How green is your orchestra?
The January issue of the German magazine Das Orchester is dedicated to environmental awareness. It reports healthy progress on many fronts.
The Schleswig Holstein Music Festival has introduced reusable lunch plates. The Leiszhalle in Hamburg has replaced its lighting system. The Grafenegg festival runs bus shuttles.
Players in Daniel Barenboim’s Berlin Staaskepelle have set up a group called NaturTon to raise awareness among musicians and audiences of the damage they are doing to the planet.
The British music industry is praised for forging ahead with Julie’s Bicycle
, a cross-arts initiative chaired by ex-EMI boss Tony Wadsworth on how to make the arts less pollutant.
There is, of course, an elephant in the room. It is called orchestral touring. If orchestras like the Staatskapelle stopped jumping on planes at the drop of a fat cheque, they would save large chunks of the ozone layer and be able to play with clean consciences. It’s not as if they tour for a living. Most orchestra players are paid salaries whether they play or not, fly or stay home.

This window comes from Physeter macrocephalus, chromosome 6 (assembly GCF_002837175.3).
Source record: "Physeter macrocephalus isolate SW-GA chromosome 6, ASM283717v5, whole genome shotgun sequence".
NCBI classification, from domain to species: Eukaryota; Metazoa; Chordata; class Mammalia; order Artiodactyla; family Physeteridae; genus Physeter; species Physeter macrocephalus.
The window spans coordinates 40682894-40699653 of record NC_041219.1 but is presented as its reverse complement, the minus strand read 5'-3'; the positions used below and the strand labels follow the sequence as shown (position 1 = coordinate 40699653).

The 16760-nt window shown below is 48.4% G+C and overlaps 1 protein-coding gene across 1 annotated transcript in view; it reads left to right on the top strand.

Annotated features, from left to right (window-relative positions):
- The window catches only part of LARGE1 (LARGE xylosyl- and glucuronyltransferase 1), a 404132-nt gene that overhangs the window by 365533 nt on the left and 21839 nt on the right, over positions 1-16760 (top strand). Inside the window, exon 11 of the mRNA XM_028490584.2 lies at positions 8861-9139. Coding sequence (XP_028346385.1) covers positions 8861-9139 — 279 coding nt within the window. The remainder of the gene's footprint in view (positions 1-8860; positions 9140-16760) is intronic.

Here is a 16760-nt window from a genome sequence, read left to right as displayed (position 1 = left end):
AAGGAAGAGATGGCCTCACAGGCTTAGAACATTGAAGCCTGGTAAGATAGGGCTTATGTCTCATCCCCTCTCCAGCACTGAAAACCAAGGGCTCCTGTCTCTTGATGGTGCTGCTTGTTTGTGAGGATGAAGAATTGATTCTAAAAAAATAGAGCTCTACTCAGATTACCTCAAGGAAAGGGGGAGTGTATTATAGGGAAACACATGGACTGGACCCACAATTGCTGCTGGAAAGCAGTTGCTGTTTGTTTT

Flying orchestras is wasteful and wrong. Most musicians know that and many would like to do something about it.
Audiences can help. Support your local orchestra. Don’t buy tickets to orchestras on tour. Spread the word. Stop classical pollution.